Despite the best of intentions, most forums fail from either lack of participation or interest in their success. Early on in my career as a teaching assistant I used forums as a way to alleviate my own workload or tacked them onto a course to make it seem more interactive. Yet, the sound of crickets chirping quickly overwhelmed any student interest in participation. Each and every forum failed to create any sort of community, let alone a self-sufficient one.


When I became more invested in digital pedagogy and course design, I began circulating a student questionnaire at the end of each quarter. In response to a question on the usefulness of the discussion forum, one student replied, “I don’t know what this question means.” If this student made it through an entire quarter unaware that we had a discussion forum, then I was clearly doing something wrong. My confusion over how to develop community spread quickly to my students.


In the years since then, I have experimented widely with discussion forums, in both form and content. The easiest way to foster community in these forums is to:


  1. Clearly articulate the forum’s objectives: On the syllabus and online, in class and via email, it is important to consistently and clearly communicate the goals for the class forum to your students. What do you consider active participation? What type of questions should they post on the forum? Who should respond to them? When? How often? If you are clear from the beginning, then students will know exactly what is expected of them.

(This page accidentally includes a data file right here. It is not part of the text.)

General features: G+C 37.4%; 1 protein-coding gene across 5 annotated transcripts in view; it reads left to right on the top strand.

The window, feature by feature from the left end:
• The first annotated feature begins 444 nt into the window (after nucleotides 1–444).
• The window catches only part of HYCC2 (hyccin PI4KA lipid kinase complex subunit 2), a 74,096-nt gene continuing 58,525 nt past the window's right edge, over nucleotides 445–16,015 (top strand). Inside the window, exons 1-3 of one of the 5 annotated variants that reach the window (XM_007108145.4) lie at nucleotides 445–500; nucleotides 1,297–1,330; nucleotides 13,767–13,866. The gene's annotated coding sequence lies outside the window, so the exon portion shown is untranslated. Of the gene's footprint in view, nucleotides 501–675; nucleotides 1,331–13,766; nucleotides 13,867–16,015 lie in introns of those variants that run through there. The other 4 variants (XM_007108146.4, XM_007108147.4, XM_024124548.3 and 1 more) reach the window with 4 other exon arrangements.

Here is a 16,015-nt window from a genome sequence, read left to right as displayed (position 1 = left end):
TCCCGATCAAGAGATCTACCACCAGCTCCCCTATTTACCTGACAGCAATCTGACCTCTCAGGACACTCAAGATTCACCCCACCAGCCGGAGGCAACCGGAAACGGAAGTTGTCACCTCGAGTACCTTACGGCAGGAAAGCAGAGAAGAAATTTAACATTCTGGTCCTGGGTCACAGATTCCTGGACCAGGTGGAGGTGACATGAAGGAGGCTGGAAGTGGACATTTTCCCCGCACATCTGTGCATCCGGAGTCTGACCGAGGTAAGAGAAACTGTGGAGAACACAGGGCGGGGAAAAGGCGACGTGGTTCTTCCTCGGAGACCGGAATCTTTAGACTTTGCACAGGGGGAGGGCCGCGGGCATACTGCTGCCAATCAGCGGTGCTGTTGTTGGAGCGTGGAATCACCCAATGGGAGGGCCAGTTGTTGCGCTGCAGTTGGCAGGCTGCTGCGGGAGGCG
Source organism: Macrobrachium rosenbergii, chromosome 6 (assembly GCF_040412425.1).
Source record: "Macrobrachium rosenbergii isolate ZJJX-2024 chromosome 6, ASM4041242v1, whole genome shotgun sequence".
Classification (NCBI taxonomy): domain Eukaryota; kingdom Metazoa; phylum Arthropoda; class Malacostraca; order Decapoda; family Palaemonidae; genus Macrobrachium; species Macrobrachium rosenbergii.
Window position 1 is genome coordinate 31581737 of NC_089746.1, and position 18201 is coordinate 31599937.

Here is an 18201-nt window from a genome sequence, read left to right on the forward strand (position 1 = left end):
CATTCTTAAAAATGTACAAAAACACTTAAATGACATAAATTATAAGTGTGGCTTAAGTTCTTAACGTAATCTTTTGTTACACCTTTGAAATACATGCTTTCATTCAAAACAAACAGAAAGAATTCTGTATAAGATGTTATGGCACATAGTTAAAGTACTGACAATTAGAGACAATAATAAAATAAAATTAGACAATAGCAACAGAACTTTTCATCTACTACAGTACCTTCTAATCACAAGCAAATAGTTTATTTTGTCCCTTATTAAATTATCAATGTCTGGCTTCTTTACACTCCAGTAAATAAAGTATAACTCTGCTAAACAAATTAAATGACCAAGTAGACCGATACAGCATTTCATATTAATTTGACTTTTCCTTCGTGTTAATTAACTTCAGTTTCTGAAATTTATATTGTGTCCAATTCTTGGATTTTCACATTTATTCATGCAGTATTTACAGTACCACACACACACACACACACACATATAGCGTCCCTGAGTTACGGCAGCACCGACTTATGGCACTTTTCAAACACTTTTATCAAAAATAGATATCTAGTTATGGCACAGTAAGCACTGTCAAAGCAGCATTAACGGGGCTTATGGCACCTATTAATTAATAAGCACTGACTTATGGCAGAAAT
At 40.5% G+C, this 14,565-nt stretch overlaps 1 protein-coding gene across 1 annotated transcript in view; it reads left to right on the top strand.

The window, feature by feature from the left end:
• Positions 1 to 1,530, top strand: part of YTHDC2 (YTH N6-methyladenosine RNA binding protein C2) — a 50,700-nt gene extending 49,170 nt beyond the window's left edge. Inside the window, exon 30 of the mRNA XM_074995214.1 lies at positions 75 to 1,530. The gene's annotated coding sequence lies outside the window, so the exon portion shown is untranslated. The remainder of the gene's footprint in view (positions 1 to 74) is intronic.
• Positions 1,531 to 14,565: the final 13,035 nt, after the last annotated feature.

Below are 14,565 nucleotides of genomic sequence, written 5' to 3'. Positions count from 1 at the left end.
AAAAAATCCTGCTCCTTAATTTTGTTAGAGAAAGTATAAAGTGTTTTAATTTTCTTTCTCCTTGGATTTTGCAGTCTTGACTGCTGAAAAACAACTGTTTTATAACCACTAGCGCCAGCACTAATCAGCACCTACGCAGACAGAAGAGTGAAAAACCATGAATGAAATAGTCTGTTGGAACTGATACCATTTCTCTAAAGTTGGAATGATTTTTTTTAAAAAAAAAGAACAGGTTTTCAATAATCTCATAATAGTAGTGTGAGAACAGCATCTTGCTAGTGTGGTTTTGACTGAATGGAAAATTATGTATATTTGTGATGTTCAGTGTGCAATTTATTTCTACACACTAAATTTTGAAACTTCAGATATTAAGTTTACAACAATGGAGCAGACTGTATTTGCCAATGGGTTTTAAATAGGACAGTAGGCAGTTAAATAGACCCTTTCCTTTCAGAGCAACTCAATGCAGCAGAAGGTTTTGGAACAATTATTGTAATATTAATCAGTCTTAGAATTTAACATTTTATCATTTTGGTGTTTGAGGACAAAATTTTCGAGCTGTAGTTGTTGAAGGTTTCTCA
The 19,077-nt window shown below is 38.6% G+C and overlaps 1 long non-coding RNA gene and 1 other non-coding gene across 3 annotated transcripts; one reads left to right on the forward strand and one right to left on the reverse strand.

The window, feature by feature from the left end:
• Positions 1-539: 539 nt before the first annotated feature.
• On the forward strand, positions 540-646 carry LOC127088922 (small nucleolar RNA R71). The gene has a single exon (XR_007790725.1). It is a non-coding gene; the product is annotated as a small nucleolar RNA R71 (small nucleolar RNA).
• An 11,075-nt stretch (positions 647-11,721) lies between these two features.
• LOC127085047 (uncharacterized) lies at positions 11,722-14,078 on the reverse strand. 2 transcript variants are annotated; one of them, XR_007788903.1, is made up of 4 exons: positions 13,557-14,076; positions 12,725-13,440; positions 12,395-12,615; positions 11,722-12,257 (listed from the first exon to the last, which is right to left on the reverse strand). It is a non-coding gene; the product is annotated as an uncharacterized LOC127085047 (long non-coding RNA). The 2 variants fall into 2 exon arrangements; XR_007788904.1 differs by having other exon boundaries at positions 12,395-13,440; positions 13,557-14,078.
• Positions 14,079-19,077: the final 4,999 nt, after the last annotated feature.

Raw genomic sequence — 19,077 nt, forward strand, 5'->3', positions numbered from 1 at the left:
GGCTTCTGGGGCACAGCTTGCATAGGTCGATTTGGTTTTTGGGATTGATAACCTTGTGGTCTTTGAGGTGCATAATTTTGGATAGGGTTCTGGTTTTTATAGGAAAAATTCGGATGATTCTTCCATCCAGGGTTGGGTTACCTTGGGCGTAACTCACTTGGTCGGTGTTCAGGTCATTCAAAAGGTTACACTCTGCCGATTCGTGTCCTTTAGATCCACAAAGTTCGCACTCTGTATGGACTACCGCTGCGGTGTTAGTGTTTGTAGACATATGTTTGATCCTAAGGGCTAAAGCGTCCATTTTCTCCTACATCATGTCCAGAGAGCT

2. Redirect all appropriate questions to the forum: The first few weeks of class, I am always inundated with emails about the course, from expectations to content. Rather than reply individually with “please consult the syllabus,” I politely refuse to answer their question until they post it on the forum. The key here is consistency. Every single appropriate question, every single time. By forcing the students to make a habit of seeking advice on the forum, the students will increasingly rely on it.

  3. Create assignments that require a forum post: The most successful discussion forum I ever participated in was for an online historical methodologies course. The first week the students had to post a short comment about their favorite zombies (the course’s theme); the fifth week they had to post a 6-word summary of their course project. By making a forum post an assignment, complete with guidelines and a grade, the professor was simultaneously demonstrating the forum’s centrality to the class and promoting community through publicly sharing students’ ideas. An early project starts the students off on the right foot, and a mid-course assignment reminds students of the forum’s importance.